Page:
Event Recap - How to Think Differently About Reputation

Dorothy JoanneSituated at the front of the Metropolitan Hotel’s cozy Library Room was Dorothy Sitek, president of Generation Communications and a delightful lady. As the room filled in and the hot water for tea depleted, it was clear that all guests were comfortable and ready for an intimate discussion with our speaker. Dorothy masterfully captured everyone’s attention with an image of a mother looking lovingly at her newborn child. She asked us what feelings the mother was having and without a second thought, the word “nurturing” rang out. “Mom Inc.,” is the corporation coined by Dorothy and the ultimate example of what having a good reputation looks and feels like.
A company’s reputation is strongest when it has a core purpose that goes beyond making money, but rather speaks to the heart. If that message is consistent in all communications, stakeholders will more likely trust a company with values that align with their own and forgive them during difficult times. Dorothy advised us that the profile of Whole Foods has had a continual rise because its core purpose uses nurturing language consistently.
The Anatomy of Reputation was then broken down with the visual metaphor on the screen of the human anatomy. We were asked to create an epitaph, which is usually used when honouring the dead. This short–but not so simple–exercise is useful in defining an organization’s core purpose. It is far better to build a company’s reputation before a crisis, which gives all communicators the opportunity to become their company’s reputation builders and storytellers.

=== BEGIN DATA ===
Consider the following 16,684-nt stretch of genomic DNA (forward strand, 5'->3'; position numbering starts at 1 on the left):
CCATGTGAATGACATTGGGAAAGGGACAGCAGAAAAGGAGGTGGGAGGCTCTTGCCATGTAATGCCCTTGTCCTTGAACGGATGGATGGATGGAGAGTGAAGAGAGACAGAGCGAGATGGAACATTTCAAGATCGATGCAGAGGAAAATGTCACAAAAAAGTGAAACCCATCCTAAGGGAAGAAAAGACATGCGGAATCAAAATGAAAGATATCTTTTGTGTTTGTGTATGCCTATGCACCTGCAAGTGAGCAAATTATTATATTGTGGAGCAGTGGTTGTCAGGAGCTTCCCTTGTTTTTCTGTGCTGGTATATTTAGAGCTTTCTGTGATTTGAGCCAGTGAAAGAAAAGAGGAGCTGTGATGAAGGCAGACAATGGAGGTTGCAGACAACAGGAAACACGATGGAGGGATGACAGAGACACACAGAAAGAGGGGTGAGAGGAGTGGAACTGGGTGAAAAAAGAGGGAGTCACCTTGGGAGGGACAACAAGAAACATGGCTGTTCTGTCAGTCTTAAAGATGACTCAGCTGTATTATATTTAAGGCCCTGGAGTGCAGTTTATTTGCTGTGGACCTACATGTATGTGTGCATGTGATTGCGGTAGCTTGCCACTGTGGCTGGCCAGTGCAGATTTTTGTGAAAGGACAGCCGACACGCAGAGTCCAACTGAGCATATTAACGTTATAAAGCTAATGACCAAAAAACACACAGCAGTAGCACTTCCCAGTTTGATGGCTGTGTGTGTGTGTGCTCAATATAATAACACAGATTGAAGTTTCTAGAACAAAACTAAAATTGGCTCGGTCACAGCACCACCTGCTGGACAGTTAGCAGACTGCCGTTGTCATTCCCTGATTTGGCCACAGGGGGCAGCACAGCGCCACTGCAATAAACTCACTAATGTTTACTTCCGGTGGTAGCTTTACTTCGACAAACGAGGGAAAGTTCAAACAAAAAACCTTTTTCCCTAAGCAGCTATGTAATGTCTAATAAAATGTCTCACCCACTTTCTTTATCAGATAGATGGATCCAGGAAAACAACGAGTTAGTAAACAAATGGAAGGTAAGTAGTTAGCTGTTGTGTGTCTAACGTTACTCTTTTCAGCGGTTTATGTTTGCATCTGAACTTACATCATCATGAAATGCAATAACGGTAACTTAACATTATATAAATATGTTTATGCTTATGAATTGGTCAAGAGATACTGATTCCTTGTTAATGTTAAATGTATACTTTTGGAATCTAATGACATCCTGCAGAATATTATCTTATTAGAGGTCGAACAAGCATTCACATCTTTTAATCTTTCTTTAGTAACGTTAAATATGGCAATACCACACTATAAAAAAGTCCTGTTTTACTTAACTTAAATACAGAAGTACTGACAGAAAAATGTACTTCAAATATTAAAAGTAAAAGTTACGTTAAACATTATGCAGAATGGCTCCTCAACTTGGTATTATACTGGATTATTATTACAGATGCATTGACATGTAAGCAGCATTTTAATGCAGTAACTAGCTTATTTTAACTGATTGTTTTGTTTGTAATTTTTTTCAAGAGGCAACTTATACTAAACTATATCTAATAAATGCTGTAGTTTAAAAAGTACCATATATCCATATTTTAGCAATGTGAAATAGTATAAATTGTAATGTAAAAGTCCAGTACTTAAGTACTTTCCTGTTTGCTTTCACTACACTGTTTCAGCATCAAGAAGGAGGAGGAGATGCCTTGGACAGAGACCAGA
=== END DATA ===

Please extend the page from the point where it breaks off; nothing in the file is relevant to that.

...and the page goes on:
By measuring reputation, the needs and desires of stakeholders can be revealed. Surveys are an effective way to gain information. Simultaneously, a company must deliver on every promise. While the internet has increased competition, a company that has earned trust through consistently communicating core values with a higher purpose will undoubtedly overcome any public relations challenge with greater ease. 
Epitaph Exercise:
Imagine your organization suddenly closes its doors tomorrow.
Effective immediately there is no more ____________________.
Everyone is fine. You all have good jobs to go to elsewhere and your reputations are excellent.
What would the world be missing without __________________.
Write a short one-paragraph epitaph that reflects what is lost and how _________________ will be remembered.

This event was hosted by CPRS Director of Professional Development and Director of ReadyGo Media, Joanne Probyn, and supported by volunteers Sydnee Ricci, Samantha Dutton-Jones, Christine Brett, and Carrice Wong (Public Relations students from Kwantlen Polytechnic University and Simon Fraser University).